By Marcie Miller
MARYSVILLE — Do you know what Heelys are?
Careful, your answer will peg your age as surely as the query "Who is Marilyn Manson?"
When 15-year-old Joe Jimicum of Marysville took his mother, Amy Nyblod, to Alderwood Mall in Lynnwood two weeks ago, she got a quick lesson in the latest thing on the "gotta have it" teen list.
"I didn’t know what they were," Nyblod said.
Joe clued her in that Heelys look like athletic shoes, but the secret, and the appeal, is the recessed wheel in the heel.
By tipping back on the heels, they transform from street shoes to wheeled wonders, enabling the wearer to glide with ease at speeds approaching those of a skateboard.
Although the wheel extends slightly below the heel of the shoe, it can be removed.
Joe was already into skateboarding and Rollerblading, and when he saw a kid wearing them at Alderwood Mall, he knew he had to have them.
Joe found Heelys at Journeys in the mall, but at around $100 they are not cheap.
"I think it was a good investment," Nyblod said. "They seem to be well-made shoes, and he really enjoys them."
"My mom is great," Joe said. "She’s been really cool about them."
Joe has plans to wear his Heelys to Marysville-Pilchuck High School. He envisions casually walking past hall monitors and security guards in his clunky new sneakers, then when the coast is clear he will lean back and glide to his locker.
Great plan. One problem.
"We don’t allow wheeled devices of any kind at school," principal Peggy Ellis said.
In the eyes of most school officials, a wheel is a wheel and the answer is no.
"It’s not something we give kids a choice on," Ellis said.
Ellis had not personally heard of Heelys, and she is not alone. Heelys are a relatively new phenomenon, having been on the market less than a year.
The innovative footwear was invented by Roger Adams, who created the prototype in his garage with input from neighbor kids. "I really didn’t want to reinvent the roller skate or the Rollerblade," he said. Instead, he envisioned a shoe that would not only walk, run and jump, but also roll, spin and skid.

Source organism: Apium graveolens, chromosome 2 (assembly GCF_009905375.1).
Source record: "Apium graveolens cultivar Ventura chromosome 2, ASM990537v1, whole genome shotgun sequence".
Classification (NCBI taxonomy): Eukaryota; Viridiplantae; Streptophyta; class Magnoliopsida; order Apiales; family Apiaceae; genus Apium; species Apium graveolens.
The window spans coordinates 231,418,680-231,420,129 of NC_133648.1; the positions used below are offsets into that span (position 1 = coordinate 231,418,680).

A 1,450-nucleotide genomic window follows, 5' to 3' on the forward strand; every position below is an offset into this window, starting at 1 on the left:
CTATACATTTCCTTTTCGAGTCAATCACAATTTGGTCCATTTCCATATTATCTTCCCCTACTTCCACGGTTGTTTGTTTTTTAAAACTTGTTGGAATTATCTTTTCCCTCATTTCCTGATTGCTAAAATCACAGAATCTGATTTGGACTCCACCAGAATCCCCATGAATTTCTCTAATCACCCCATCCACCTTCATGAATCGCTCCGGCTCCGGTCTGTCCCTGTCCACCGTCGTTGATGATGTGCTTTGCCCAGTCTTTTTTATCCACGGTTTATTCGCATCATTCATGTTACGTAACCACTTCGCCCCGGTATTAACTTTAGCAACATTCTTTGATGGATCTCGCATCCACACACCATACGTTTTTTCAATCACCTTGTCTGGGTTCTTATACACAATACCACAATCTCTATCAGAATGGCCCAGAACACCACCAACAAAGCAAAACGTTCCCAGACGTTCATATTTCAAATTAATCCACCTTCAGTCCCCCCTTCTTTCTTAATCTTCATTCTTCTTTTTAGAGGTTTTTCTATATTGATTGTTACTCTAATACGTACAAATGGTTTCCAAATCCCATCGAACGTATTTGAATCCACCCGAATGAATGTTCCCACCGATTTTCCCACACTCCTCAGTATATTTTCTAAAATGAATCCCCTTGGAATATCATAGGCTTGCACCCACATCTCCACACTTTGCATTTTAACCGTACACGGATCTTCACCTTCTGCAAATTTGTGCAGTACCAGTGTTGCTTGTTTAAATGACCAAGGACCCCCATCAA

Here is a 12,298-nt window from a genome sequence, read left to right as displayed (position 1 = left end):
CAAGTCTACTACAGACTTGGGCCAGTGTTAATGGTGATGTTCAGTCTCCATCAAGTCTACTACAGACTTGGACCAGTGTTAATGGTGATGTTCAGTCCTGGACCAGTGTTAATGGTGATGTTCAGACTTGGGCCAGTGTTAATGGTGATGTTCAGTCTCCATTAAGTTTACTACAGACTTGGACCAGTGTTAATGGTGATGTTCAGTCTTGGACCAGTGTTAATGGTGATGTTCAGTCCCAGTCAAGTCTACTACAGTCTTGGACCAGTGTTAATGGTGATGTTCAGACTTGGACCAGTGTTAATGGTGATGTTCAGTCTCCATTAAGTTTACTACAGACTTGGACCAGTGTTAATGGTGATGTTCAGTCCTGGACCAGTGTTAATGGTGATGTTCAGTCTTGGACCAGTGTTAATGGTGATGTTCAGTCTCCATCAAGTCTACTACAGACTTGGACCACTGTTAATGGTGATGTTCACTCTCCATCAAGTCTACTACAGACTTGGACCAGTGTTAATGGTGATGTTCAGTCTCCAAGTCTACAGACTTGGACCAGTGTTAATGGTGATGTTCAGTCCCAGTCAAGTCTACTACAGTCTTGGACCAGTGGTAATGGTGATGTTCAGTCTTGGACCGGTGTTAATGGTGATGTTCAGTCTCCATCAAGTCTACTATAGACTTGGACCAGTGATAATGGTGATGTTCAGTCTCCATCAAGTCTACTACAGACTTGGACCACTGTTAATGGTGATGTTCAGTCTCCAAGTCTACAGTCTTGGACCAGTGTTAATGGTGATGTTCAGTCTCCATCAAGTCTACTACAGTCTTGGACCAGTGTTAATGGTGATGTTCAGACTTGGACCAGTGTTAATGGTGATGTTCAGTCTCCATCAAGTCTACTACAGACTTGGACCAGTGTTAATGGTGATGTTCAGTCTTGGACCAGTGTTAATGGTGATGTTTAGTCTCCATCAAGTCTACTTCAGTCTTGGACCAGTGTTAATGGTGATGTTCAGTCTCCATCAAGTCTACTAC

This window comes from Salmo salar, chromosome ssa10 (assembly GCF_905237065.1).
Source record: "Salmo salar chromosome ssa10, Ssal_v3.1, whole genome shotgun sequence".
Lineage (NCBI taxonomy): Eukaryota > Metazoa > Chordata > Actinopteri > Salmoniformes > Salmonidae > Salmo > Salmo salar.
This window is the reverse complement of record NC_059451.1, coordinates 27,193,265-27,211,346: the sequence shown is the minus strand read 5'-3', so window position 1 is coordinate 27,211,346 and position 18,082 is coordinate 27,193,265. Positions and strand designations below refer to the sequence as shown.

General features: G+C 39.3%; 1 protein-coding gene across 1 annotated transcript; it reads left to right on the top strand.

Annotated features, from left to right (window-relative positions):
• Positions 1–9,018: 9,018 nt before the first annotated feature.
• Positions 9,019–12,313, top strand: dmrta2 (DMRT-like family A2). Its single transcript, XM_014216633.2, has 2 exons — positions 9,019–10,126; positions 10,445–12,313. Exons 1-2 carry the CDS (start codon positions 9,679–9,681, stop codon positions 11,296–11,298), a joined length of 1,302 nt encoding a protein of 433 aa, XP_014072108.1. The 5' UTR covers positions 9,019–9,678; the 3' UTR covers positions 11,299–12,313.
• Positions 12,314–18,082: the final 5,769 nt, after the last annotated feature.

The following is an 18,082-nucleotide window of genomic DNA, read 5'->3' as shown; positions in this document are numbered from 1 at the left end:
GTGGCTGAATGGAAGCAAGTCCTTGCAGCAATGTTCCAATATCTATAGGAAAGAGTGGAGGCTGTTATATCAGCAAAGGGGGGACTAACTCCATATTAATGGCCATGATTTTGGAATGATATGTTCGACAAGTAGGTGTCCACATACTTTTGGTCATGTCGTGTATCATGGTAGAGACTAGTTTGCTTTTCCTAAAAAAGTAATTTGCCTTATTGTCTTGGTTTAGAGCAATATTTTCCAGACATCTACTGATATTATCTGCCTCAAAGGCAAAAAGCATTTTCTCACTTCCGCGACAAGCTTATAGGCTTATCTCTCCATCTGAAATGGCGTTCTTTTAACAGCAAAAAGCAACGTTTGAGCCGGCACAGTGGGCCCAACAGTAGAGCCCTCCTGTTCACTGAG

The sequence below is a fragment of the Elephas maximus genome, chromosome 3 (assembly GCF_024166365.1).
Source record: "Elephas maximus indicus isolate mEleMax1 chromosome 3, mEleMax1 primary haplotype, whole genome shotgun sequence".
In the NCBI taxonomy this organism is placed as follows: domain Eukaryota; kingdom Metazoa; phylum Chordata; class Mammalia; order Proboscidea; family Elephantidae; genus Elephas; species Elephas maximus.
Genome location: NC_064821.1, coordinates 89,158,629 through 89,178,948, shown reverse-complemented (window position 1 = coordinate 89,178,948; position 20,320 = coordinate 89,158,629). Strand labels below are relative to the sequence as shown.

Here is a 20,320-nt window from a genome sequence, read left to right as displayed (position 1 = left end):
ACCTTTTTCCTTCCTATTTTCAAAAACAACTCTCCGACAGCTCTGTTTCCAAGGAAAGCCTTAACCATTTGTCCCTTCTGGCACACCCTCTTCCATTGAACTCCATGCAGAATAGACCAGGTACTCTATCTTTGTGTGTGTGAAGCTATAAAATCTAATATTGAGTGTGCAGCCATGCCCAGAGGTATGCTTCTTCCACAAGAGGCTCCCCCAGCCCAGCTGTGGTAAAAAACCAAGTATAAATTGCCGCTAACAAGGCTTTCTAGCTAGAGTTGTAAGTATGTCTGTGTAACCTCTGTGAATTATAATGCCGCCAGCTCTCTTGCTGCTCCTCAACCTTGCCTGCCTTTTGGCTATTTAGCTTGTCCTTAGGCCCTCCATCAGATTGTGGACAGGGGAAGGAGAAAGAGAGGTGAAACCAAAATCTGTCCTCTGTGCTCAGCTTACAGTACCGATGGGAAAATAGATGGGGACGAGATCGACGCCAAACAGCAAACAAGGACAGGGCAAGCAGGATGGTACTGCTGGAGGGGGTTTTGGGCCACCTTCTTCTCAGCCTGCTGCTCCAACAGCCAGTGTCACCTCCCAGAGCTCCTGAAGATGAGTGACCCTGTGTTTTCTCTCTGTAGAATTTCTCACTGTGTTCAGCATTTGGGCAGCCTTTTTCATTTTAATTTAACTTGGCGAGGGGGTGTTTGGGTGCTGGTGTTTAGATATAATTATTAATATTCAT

Heeling Sports Ltd. of Carrolton, Texas, debuted 7,500 pairs of Heelys last Christmas, and they were an instant hit. Company CEO Mike Staffaroni said they have sold "hundreds of thousands of pairs" since then. They expect to sell more than 600,000 by the end of the year.
Still, the shoes are news to many school administrators in Snohomish County.
Jim McNally, principal at Evergreen Middle School in Everett, said he had not heard of them before, but said the school would review the safety issues of wearing them.
"We’ll probably be doing that in a few days," he said. "Our priority is to make sure all the kids are safe."
He said Heelys would probably fit in the category with skateboards and Rollerblades, which are not allowed on school property.
Lake Stevens Principal Pam Sturgeon hadn’t heard of them, either, but agreed they would fit the banned wheeled device category.
"If they were used as a shoe, that would be OK, but not as wheeled," she said. "We would expect kids to use the right mode for safety reasons."
Marysville Middle School Principal Pete Lundberg said they would also ban the shoes, but not just for safety reasons.
"Middle school kids would not be able to resist the temptation to roll, especially in the hallways."
Joe concedes he may pop out the wheels at school if the choice is not wearing his Heelys at all.
"I wear them everywhere I go," he said.
So who is Marilyn Manson? Ask a teen-ager. — The Associated Press contributed to this report.
You can call Herald Writer Marcie Miller at 425-339-3292
or send e-mail to email@example.com.